Cool weather is helping firefighters in Southern California, where wildfires have scorched at least 230,000 hectares and killed 16 people. However, fire officials say the danger far from over.
More than 10 major fires are still burning in the state, the worst in mountain communities near San Bernardino, east of Los Angeles, and other mountain resorts near San Diego. Tens of thousands of residents remain evacuated from towns like Lake Arrowhead and Julian.
Deanne Berry is a fire department spokeswoman in the mountain resort of Big Bear. "Our town is pretty vacant. Most of the residents have left. If they have not, we'd like to encourage them to. It's now time. I hope that they heed this warning. It is a mandatory evacuation," she said.
The picture is better in Simi Valley, a suburb northwest of Los Angeles. Cooler, moister weather is letting firefighters dig a firebreak to divert the blaze from housing developments.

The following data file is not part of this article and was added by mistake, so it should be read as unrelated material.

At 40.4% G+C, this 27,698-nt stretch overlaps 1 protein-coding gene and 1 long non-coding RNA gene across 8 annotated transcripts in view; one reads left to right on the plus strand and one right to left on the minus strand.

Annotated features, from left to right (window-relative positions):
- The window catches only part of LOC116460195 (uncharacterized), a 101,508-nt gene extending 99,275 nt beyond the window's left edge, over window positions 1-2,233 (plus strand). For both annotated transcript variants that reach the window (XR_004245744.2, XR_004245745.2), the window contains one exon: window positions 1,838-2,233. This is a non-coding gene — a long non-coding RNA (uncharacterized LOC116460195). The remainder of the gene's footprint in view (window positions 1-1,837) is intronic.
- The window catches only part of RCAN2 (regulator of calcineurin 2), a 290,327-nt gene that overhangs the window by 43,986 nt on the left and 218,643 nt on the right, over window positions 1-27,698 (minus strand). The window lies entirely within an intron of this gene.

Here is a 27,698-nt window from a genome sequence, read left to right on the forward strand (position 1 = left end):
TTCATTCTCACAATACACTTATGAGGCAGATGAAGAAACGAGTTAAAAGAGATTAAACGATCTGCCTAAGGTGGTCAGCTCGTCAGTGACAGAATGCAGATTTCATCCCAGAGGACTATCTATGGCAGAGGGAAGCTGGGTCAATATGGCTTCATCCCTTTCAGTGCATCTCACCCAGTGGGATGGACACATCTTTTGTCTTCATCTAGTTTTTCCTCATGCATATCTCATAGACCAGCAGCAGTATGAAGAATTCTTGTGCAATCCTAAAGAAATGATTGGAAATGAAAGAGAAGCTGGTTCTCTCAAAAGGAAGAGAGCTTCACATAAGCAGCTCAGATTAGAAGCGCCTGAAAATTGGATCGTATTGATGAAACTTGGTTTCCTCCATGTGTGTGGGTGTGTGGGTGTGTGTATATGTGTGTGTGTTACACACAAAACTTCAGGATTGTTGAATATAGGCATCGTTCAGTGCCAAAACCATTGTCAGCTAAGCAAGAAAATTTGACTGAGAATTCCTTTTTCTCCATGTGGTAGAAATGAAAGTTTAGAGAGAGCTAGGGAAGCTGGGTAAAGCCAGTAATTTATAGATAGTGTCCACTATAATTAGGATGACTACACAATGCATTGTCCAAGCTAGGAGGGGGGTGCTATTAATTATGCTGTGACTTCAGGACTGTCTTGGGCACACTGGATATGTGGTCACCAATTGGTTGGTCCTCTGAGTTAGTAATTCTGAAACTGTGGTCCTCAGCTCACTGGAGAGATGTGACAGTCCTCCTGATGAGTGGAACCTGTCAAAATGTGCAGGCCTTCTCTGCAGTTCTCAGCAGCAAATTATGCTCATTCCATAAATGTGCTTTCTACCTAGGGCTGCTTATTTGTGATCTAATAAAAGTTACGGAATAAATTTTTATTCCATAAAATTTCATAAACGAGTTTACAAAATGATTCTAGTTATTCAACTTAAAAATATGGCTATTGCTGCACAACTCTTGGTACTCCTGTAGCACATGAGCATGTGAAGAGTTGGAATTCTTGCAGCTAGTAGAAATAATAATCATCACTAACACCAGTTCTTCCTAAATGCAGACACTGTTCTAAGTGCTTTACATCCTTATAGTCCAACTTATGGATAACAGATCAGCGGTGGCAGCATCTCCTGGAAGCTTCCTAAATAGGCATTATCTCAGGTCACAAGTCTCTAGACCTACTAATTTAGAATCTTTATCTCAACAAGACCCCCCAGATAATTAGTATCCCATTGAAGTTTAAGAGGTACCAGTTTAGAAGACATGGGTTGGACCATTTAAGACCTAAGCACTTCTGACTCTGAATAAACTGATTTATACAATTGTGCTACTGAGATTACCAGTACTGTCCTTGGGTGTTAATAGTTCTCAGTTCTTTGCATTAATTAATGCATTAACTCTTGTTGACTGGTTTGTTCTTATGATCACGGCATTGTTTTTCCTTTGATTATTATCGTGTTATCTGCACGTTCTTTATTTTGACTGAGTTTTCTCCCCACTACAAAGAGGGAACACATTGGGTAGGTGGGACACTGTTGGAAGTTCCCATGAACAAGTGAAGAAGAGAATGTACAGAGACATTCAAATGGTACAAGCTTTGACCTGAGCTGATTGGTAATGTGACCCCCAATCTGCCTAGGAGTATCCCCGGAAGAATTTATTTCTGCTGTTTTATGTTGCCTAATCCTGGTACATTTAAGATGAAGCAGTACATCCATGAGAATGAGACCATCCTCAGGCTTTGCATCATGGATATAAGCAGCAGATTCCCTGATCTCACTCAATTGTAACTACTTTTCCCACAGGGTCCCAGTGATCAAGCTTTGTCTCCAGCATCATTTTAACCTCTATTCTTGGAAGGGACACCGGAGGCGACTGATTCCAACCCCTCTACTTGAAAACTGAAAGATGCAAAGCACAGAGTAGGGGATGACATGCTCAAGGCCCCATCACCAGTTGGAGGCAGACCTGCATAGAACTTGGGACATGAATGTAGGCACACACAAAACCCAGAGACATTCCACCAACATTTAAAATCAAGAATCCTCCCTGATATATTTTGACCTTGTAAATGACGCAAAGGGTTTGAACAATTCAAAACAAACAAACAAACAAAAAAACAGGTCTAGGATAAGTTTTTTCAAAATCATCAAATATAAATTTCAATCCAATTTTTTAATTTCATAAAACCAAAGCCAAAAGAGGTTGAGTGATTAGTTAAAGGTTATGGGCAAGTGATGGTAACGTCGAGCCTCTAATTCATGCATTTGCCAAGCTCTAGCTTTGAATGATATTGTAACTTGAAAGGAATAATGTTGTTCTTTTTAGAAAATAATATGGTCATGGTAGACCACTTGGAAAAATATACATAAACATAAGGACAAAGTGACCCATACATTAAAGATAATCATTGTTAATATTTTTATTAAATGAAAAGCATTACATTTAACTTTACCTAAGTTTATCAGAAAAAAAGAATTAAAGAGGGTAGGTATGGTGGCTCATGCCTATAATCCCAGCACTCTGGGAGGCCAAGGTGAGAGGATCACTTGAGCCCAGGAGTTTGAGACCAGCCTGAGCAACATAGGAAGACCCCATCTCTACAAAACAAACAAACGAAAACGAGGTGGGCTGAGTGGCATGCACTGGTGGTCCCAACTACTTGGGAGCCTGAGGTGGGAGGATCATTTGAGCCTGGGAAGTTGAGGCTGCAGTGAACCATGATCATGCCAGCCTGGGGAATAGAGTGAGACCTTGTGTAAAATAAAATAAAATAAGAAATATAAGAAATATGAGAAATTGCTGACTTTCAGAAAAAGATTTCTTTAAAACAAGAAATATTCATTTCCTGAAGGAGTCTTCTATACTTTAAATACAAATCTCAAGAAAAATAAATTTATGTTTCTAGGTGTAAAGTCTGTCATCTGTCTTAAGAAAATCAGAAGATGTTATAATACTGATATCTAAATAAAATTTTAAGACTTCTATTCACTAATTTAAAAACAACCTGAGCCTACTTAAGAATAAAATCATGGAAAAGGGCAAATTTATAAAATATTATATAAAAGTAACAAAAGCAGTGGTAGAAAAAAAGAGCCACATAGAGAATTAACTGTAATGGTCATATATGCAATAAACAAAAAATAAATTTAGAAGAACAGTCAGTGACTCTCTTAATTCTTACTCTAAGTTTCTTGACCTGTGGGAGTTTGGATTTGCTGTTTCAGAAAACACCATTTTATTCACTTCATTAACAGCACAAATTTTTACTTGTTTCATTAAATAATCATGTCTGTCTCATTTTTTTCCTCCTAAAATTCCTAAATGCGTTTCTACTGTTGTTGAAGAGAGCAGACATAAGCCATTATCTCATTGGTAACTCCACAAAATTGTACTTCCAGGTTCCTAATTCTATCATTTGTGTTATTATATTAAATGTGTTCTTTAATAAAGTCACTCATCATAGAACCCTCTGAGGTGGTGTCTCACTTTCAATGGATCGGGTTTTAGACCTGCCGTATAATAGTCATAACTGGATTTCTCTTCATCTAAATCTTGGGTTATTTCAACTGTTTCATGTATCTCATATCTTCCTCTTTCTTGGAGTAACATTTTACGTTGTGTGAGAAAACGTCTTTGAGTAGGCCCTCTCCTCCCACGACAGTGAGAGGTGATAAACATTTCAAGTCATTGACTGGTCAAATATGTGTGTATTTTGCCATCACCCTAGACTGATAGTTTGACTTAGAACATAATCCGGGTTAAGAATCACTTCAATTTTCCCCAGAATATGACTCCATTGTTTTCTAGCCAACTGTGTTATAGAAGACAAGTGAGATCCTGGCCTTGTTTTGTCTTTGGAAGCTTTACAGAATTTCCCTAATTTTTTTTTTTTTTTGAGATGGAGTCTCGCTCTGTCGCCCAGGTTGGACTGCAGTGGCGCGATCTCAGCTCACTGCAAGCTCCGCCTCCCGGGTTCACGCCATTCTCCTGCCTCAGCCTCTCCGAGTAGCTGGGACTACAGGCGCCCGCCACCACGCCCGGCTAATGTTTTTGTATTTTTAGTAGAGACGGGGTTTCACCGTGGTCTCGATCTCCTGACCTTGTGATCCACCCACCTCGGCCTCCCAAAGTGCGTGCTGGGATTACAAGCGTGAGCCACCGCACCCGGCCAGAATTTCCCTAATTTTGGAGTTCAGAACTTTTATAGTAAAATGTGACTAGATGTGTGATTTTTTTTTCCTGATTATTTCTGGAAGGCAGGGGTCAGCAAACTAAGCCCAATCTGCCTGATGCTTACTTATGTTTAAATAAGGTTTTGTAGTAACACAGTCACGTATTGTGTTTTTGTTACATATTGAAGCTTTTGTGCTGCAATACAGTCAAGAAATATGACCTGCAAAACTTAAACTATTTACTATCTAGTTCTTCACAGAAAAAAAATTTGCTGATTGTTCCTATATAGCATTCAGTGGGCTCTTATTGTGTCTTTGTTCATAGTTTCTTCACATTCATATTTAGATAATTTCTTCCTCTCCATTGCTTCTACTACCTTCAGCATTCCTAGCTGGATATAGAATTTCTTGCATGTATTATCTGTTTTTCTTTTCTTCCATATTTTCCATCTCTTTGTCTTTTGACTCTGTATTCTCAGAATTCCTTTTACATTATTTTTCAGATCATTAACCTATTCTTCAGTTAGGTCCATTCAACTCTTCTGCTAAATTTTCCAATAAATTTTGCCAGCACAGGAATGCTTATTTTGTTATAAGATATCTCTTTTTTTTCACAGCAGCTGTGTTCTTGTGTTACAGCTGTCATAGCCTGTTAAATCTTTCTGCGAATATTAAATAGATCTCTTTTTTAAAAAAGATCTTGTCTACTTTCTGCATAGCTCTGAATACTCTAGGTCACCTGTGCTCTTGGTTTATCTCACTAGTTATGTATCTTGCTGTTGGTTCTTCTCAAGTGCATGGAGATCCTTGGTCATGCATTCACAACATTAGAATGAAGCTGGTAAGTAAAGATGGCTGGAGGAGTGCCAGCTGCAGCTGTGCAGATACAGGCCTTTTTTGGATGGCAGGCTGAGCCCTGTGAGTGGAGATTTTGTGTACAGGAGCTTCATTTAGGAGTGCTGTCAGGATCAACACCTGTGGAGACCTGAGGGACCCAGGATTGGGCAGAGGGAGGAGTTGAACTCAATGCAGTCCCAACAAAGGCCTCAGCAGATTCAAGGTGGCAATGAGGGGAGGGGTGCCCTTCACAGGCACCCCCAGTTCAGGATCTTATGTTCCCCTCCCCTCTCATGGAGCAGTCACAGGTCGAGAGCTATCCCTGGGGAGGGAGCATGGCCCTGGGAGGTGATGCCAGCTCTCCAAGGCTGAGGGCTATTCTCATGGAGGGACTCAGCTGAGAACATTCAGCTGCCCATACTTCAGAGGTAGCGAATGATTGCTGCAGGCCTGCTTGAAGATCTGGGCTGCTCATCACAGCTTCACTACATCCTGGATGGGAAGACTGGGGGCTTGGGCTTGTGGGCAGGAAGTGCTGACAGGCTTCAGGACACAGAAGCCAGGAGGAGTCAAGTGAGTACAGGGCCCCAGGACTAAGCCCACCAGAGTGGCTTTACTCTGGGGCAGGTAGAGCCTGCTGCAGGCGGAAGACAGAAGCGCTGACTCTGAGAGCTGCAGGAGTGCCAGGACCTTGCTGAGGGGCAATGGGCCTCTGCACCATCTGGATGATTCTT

Tuesday, they kept flames at bay in the nearby suburb of Stevenson Ranch. Kelley Gouette of the Simi Fire Department says that, Wednesday, they hoped to make more progress. "With the break in the weather, we're going to be conducting line construction using bulldozers and hand crews on the east portion of the fire. And hopefully if it all goes well today, then we're going to conduct a firing operation and hopefully be successful with that."
Residents are grateful, said Mick Mueller of the U.S. Forest Service. "It's been an amazing outpouring by people. And all the firefighters are thankful, every time they see that sign, "Thank You Firefighters," it brings a tear to their eye," he said.
President Bush has authorized federal disaster funds for the fire victims. California's governor-elect, Arnold Schwarzenegger, was meeting in Washington Wednesday with members of Congress, senators, and administration officials, urging that help for the state be sent quickly. He said the response is encouraging. "Even though it's very sad, what's going on in California, but at the same time, it is a happy moment also when you come here and you ask for help, and people open up their arms and say, we're there with you. We're going to help California. So that has been the message in all my meetings this morning," he said.
Costs from the California fires will be in the billions of dollars. One state official calls this most devastating natural disaster that the state has experienced. He adds that it is certainly the most costly.